Saturday, December 21, 2013

Video - Why the Full Moon is Better in Winter

Most of the time when I take my dogs out at night I have to put on a headlamp (they have their own to wear too) so that I can see them in the dark. But this week the combination of a full moon and a fresh blanket of snow canceled the need for the headlamps. In the following Minute Physics video we learn why the full moon appears brighter in the winter. Hint, it's not the snow cover that makes the big difference.

Week In Review - It's Time to Decorate

Good morning from snowy Woodstock, Maine. I hope that everyone is enjoying the start of a relaxing weekend and holiday break. This year, for the first time in my life, I'm hosting family at my house for Christmas. That means I have to start decorating the house today (the picture to the left is two years old). Here's to hoping all of the lights from last year still work. Otherwise, I could be making the forty mile trip to Walmart for lights. I'm no Clark Griswold, but I do like to put up a few lights.

I'll have new posts from now through the 24th. The 25th through 31st will be re-runs of the best and most popular posts of the year.

Here are this week's most popular posts:
1. Stoodle - Quickly Create Shared Online Whiteboards
2. Borrow and Lend eBooks Through Open Library
3. How Google Search Works and A Whole Bunch of Search Tips
4. Amazon Storybuilder - Plan Your Stories With Organized Sticky Notes
5. Five Tools That Help Students Plan Stories
6. All About Explorers - Challenge Your Students' Historical Thinking
7. An Interactive Map of The Odyssey

In January I am again offering my PracticalEdTech.com series How To Use Google Drive In School. Click here for registration details and a discount code. 

Would you like to have me visit your school this year?
Click here to learn more about my professional development services.

Please visit the official advertisers that help keep this blog going.
Practical Ed Tech is the brand through which I offer PD webinars.
Remind 101 offers a free tool for sending text message reminders to students.
IXL offers a huge assortment of mathematics lesson activities.
Typing Club offers free typing lessons for students.
MathDisk provides a great platform for creating interactive math lessons.
Discovery Education & Wilkes University offer online courses for earning Master's degrees in Instructional Media.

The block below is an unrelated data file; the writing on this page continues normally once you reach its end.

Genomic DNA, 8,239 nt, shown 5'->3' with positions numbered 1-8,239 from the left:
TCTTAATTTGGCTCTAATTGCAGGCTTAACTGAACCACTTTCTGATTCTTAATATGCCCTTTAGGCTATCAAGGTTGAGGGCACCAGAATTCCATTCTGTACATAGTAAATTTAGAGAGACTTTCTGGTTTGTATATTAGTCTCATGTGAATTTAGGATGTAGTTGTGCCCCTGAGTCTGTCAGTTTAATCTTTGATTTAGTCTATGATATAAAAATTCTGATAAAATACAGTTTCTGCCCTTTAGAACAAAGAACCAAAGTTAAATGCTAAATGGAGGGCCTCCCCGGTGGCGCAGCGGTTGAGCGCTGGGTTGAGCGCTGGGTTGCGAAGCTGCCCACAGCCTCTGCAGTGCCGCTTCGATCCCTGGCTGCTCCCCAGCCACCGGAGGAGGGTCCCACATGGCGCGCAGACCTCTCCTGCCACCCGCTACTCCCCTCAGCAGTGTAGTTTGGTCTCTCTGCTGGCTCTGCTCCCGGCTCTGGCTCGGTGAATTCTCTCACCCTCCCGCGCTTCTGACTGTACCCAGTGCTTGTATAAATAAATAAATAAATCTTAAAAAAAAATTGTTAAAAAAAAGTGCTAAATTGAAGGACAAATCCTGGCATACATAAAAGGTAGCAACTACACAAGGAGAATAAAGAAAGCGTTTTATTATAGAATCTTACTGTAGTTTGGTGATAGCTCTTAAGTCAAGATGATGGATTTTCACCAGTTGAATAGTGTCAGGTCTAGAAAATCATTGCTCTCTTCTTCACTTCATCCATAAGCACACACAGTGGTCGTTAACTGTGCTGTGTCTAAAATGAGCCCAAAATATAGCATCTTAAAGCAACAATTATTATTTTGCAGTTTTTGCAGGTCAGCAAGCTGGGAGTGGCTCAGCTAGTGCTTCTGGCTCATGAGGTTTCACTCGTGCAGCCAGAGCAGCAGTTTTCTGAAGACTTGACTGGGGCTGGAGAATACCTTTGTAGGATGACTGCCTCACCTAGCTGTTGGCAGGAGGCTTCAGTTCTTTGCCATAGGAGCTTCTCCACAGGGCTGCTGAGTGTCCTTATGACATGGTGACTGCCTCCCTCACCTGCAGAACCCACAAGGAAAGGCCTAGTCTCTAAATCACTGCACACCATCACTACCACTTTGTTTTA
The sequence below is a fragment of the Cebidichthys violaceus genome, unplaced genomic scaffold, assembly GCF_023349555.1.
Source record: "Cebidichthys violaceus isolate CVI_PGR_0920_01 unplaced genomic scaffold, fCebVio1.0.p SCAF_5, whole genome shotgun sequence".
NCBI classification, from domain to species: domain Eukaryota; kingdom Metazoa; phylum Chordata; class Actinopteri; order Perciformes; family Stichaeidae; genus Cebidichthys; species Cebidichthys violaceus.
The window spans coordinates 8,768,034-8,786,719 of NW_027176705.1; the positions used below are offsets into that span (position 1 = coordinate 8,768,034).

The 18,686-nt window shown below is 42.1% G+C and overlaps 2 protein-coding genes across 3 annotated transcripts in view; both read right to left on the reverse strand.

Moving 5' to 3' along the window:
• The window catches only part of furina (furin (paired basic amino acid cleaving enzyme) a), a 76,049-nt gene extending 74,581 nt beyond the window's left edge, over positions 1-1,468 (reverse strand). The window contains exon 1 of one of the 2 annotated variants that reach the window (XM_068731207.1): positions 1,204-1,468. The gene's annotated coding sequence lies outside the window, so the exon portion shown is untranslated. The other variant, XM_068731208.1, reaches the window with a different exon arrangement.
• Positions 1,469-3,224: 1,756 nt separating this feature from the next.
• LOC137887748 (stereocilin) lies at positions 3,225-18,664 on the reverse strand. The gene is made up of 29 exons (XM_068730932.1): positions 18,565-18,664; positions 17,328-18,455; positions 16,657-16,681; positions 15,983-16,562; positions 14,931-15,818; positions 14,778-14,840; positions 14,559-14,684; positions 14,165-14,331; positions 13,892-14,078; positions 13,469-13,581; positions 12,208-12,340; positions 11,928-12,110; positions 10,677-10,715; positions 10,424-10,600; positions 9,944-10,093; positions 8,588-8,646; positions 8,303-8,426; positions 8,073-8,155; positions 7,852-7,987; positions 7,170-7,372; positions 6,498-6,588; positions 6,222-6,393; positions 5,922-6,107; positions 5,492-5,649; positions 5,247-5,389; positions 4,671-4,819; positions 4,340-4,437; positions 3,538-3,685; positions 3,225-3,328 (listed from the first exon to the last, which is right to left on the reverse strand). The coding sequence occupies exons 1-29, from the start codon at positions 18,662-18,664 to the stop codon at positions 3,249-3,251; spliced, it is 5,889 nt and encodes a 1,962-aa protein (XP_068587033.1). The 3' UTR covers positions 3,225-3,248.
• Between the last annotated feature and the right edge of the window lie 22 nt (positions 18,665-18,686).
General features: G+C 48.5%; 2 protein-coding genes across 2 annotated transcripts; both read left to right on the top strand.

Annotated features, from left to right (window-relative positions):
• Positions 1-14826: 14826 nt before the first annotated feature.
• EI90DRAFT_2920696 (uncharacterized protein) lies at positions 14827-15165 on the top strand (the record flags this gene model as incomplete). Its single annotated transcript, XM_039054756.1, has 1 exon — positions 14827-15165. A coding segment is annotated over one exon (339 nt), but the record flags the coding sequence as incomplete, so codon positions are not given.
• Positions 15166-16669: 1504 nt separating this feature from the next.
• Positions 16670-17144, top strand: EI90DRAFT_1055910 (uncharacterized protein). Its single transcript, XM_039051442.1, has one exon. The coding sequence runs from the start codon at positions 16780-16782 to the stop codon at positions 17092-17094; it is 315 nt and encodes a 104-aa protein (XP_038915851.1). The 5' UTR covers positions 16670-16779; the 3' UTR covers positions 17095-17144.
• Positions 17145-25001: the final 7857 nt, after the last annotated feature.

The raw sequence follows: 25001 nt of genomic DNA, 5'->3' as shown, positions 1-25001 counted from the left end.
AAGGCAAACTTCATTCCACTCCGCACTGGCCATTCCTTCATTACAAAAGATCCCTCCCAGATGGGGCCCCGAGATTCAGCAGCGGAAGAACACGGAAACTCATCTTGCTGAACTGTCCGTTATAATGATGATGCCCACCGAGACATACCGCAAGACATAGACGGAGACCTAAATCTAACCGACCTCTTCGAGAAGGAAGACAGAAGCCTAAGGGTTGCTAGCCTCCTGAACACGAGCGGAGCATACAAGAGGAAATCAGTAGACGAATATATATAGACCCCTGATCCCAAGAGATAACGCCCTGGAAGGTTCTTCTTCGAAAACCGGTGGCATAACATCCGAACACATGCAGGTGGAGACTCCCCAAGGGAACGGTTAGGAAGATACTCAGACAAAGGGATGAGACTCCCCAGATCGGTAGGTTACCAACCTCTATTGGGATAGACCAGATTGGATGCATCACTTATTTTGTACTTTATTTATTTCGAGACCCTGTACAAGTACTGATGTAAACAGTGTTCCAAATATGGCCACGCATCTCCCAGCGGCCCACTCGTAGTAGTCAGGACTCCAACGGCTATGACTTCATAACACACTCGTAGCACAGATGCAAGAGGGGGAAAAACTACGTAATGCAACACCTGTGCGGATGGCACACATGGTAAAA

MasteryConnect provides a network for teachers to share and discover Common Core assessments.
ABCya.com is a provider of free educational games for K-5.
The University of Maryland Baltimore County offers graduate programs for teachers.
Boise State University offers a 100% online program in educational technology.
EdTechTeacher is organizing two iPad summits this school year.
Classmint offers a nice multimedia flashcard service.

How to Subscribe to Free Technology for Teachers
Subscribe via RSSSubscribe via Email.
Like Free Technology for Teachers on  Facebook.
Find me on Twitter, on Google+, or on Pinterest.

Friday, December 20, 2013

Borrow and Lend eBooks Through Open Library

If you're looking for a new-to-you ebook to read during the holidays, take a look at Open Library. The Open Library is a part of the Internet Archive. The Open Library is a collection of more than one million free ebook titles. The collection is cataloged by a community of volunteer online librarians. The ebooks in the Open Library can be read online, downloaded to your computer, read on Kindle and other ereader devices, and embedded into other sites. Some of the ebooks, like Treasure Island, can also be listened to through the Open Library.



Applications for Education
Much like Google Books, the Open Library could be a great place to find free copies of classic literature that you want to use in your classroom. The Open Library could also be a good place for students to find books that they want to read on their own. The audio option, while very electronic sounding, could be helpful if you cannot locate any other audio copies of the book you desire.

Stack the States & Stack the Countries - Fun Windows 8 Geography Games

Stack the States and Stack the Countries are fun geography games that I reviewed last year as iPad apps. Today, I learned that they're also available for free Windows 8 apps. The games use a Tetris-like format that requires players to correctly answer a geography question in order to earn a game piece that they then place into a row. The object is to stack up pieces to reach a target height. When the target height is reached players move on to the next level.

In Stack the States students are quizzed on capitals, state shapes, abbreviations, bordering states, location on the map, nicknames, and flags. In Stack the Countries students are quizzed on capitals, landmarks, major cities, continents, border countries, languages, flags, and country shapes.

Applications for Education
Playing Stack the Countries and Stack the States could be a fun way for elementary and middle school students to develop their knowledge of world geography and United States geography.

Secret Millionaires Club - Business Lessons for Kids

Secret Millionaires Club is a series of animated videos and games designed to help kids learn the basics of business creation, management, and finance. The Secret Millionaires Club contains twenty-six animated videos featuring Warren Buffett talking with kids. The videos cover topics like debt, supply and demand, marketing, and consumer confidence in products. After watching the video your students can play two games to test their understanding of the content they've watched.

Applications for Education
Secret Millionaires Club is currently running a Grow Your Business contest for kids between the ages of seven and fourteen. The contest asks students to create pitches for new businesses. The Business Building Brainstorm activity could help your students develop their ideas.